This Second Book of Sanskrit has been prepared under instructions from Sir A. Grant, Director of Public Instruction. Its plan is nearly the same as that of the First Book, which the student is supposed to have read and mastered. Each lesson consists of four parts: - 1st Grammar: 2nd Sanskrit sentences for translation into English: 3rd English sentences for translation into Sanskrit – both intended to exercise the student in the rules of Grammar given at the top of the Lesson; and 4th a vocabulary.

This and First Book together contains as much Grammar as is needed for all practical purposes, perhaps more. I have adopted the terminology of the English terminology of the English Grammarians of Sanskrit but have strictly followed Panini, as explained by bhattoji Diksita in his siddhantakaumudi. Most of the rules are mere translations of the sutras. Besides the terms, guna, Vrddhi, and a few other, which have been adopted from Native Grammarians by nearly all European writers on the subject, I have found it necessary to appropriate two more viz, Set and anit. The prejudice against mere Native terms, in deference to which professor benfey seems in his smaller Grammar to have discarded even the words guna and Vrddhi, without substituting any other, is, in my humble opinion, very unreasonable, when it is difficult to frame new words to designate the things which they signify. It is very inconvenient to have to describe the same thing again and again whenever on has occasion to speak of its. It will at the same time be somewhat difficult for the learner to make out, when a thing is so described in a variety of cases, that it is the same. Words adapted to express a particular meaning are as necessary here as in other affairs of human life. What are amount of inconvenience would it, for instance entail, if whenever we had to speak of the human race, we were instead of being allowed to use the world man must not elevate an ordinary truism to the rank of a newly discovered truth.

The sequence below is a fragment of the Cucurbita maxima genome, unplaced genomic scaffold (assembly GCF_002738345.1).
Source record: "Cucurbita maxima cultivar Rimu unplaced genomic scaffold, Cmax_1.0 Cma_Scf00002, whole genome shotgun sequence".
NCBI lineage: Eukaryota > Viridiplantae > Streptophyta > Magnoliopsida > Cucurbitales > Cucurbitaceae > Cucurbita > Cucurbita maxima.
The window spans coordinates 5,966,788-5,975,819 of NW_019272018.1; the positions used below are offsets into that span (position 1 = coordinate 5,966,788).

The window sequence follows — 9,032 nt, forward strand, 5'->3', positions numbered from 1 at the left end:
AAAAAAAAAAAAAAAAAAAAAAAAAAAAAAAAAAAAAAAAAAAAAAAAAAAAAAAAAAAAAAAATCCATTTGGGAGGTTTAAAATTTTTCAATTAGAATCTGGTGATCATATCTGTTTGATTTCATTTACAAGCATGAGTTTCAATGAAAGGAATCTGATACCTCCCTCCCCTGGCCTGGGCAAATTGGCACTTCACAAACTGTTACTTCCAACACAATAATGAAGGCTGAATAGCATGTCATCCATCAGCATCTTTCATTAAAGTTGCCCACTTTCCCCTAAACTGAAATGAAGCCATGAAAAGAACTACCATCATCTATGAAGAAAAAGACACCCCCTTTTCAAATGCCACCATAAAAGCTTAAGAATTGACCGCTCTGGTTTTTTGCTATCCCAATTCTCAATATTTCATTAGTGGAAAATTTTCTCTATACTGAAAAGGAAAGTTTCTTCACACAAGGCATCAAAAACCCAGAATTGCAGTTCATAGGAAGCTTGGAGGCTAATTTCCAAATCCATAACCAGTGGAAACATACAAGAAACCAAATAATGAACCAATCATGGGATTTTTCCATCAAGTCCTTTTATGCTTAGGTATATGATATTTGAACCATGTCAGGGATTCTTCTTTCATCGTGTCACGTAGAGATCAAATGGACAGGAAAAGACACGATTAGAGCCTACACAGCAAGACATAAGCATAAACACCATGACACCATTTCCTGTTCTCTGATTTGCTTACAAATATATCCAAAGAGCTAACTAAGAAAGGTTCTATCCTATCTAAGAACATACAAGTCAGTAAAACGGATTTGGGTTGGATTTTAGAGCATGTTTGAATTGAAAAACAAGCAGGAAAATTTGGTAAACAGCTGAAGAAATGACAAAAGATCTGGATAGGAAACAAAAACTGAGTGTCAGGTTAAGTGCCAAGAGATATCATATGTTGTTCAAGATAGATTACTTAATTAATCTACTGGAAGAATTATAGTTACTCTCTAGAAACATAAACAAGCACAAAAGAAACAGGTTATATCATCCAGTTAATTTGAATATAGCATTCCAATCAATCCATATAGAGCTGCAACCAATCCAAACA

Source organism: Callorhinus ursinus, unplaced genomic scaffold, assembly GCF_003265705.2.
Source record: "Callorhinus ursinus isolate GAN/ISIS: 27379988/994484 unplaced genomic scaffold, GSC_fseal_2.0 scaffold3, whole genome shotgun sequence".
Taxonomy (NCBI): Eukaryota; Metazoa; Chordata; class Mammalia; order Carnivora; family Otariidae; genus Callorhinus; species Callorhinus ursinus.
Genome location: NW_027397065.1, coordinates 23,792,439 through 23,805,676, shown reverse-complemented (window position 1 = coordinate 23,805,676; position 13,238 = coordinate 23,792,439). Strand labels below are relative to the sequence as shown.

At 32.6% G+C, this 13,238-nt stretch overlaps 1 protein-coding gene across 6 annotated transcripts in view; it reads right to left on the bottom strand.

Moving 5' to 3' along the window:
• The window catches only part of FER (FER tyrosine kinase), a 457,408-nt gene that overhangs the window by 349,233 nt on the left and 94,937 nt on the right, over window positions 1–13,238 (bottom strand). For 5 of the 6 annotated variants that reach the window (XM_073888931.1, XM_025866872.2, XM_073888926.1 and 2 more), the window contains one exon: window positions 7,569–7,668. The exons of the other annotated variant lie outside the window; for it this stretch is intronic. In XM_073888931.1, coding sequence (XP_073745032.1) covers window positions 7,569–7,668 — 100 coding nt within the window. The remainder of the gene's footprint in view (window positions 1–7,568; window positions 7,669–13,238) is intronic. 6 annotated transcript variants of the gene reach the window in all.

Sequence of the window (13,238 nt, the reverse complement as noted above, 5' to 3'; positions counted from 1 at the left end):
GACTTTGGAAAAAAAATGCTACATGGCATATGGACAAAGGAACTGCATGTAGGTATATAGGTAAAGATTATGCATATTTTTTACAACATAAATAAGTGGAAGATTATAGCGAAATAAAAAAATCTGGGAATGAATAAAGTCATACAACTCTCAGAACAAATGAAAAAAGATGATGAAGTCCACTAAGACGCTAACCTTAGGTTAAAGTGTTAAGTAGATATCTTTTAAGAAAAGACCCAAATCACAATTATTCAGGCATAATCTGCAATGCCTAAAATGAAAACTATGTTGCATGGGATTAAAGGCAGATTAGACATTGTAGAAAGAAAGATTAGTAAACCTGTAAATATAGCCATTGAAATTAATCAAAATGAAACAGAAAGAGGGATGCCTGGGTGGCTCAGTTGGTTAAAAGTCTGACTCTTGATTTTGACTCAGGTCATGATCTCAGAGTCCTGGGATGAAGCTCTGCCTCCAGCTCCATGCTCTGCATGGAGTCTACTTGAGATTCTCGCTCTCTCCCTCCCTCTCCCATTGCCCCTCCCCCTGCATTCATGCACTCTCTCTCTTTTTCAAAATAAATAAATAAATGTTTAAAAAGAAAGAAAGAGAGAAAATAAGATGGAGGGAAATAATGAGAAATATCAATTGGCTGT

The general rules of grammar, and such exceptions as are important, have been given in this book, those of the least render a book liable to the charge of inaccuracy. But it is unavoidable in an elementary work, and after all it will produce little or no practical inconvenience.

There is one point in Sanskrit Grammar, in my explanation of which I have departed from ordinary usage, though I think I do agree with Panini and his commentators. It is the sense to be attached to the so-called Aorist.



  Preface v
Lesson I Irregularities belonging to the 1st, 4th, 6th and 10th Conjugations 1
Lesson II Fifth and eighth Conjugations Present Tense 13
Lesson III Imperfect Tense 20
Lesson IV Imperative and Potential 24
Lesson V Ninth Conjugation- Present and Imperative 29
Lesson VI Imperfect and Potential 36
Lesson VII Second Conjugation- Present and Imperative 39
Lesson VIII Imperfect and Potential 50
Lesson IX Second Conjugation (continued) Present and Imperative 56
Lesson X Imperfect and Potential 67
Lesson XI Third Conjugation 71
Lesson XII Seventh Conjugation 81
Lesson XIII Perfect 88
Lesson XIV Perfect (continued) 99
Lesson XV Part-I First and Second Futures and Conditional 110
  Part II- Passive Forms 117
Lesson XVI Declensional Irregularities 121
Lesson XVII Numerals 138
Lesson XVIII Comparative and Superlative Degrees of Adjective 147
Lesson XIX Compounds- Dvandva and Tatpurusa 155
Lesson XX Bahuvrihi and Avyayibhava 164
Lesson XXI Causals 172
Lesson XXII Aorist- First, Second and Third Varities 178
Lesson XXIII Sixth and seventh Varities 189
Lesson XXIV Part I- Fourth and Fifth Varities 194
  Part II- Benedictive Mood 206
Lesson XXV Desideratives 208
Lesson XXVI Verbal Derivatives- Past, Perfect, Future and Potential Participles 215
  Glossary, Sanskrit into English 237
  Glossary, English into Sanskrit 246